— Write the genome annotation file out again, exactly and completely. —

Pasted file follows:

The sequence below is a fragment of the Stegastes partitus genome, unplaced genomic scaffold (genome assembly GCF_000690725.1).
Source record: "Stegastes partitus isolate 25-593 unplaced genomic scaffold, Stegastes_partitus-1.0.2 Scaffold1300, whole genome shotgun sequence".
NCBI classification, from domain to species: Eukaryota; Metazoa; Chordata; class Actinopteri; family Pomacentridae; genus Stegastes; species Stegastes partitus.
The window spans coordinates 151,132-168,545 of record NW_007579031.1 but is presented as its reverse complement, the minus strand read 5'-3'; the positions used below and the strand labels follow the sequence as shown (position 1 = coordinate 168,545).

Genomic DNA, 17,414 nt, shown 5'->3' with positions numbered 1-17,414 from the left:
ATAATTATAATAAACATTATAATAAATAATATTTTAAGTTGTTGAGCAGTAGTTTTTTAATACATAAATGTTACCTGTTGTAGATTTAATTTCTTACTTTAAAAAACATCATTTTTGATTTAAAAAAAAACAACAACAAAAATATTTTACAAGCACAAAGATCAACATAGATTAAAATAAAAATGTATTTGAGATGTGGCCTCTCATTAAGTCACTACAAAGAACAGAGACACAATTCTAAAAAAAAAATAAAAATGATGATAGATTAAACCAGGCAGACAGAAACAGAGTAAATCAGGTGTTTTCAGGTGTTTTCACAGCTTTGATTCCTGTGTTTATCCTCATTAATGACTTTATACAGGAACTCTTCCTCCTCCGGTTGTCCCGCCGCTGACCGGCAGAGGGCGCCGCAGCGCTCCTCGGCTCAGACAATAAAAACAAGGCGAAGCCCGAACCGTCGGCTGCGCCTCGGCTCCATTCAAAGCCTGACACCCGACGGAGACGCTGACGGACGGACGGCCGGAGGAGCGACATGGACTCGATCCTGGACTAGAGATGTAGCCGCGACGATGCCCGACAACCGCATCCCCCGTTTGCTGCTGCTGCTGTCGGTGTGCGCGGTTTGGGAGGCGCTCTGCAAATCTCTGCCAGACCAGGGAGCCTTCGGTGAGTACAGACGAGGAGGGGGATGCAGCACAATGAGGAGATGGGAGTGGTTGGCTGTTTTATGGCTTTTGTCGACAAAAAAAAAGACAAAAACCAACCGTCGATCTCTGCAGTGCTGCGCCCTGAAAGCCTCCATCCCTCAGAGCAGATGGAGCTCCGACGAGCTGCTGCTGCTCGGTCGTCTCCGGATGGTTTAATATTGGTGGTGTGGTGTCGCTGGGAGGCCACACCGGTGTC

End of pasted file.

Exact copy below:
The sequence below is a fragment of the Stegastes partitus genome, unplaced genomic scaffold (genome assembly GCF_000690725.1).
Source record: "Stegastes partitus isolate 25-593 unplaced genomic scaffold, Stegastes_partitus-1.0.2 Scaffold1300, whole genome shotgun sequence".
NCBI classification, from domain to species: Eukaryota; Metazoa; Chordata; class Actinopteri; family Pomacentridae; genus Stegastes; species Stegastes partitus.
The window spans coordinates 151,132-168,545 of record NW_007579031.1 but is presented as its reverse complement, the minus strand read 5'-3'; the positions used below and the strand labels follow the sequence as shown (position 1 = coordinate 168,545).

Genomic DNA, 17,414 nt, shown 5'->3' with positions numbered 1-17,414 from the left:
ATAATTATAATAAACATTATAATAAATAATATTTTAAGTTGTTGAGCAGTAGTTTTTTAATACATAAATGTTACCTGTTGTAGATTTAATTTCTTACTTTAAAAAACATCATTTTTGATTTAAAAAAAAACAACAACAAAAATATTTTACAAGCACAAAGATCAACATAGATTAAAATAAAAATGTATTTGAGATGTGGCCTCTCATTAAGTCACTACAAAGAACAGAGACACAATTCTAAAAAAAAAATAAAAATGATGATAGATTAAACCAGGCAGACAGAAACAGAGTAAATCAGGTGTTTTCAGGTGTTTTCACAGCTTTGATTCCTGTGTTTATCCTCATTAATGACTTTATACAGGAACTCTTCCTCCTCCGGTTGTCCCGCCGCTGACCGGCAGAGGGCGCCGCAGCGCTCCTCGGCTCAGACAATAAAAACAAGGCGAAGCCCGAACCGTCGGCTGCGCCTCGGCTCCATTCAAAGCCTGACACCCGACGGAGACGCTGACGGACGGACGGCCGGAGGAGCGACATGGACTCGATCCTGGACTAGAGATGTAGCCGCGACGATGCCCGACAACCGCATCCCCCGTTTGCTGCTGCTGCTGTCGGTGTGCGCGGTTTGGGAGGCGCTCTGCAAATCTCTGCCAGACCAGGGAGCCTTCGGTGAGTACAGACGAGGAGGGGGATGCAGCACAATGAGGAGATGGGAGTGGTTGGCTGTTTTATGGCTTTTGTCGACAAAAAAAAAGACAAAAACCAACCGTCGATCTCTGCAGTGCTGCGCCCTGAAAGCCTCCATCCCTCAGAGCAGATGGAGCTCCGACGAGCTGCTGCTGCTCGGTCGTCTCCGGATGGTTTAATATTGGTGGTGTGGTGTCGCTGGGAGGCCACACCGGTGTC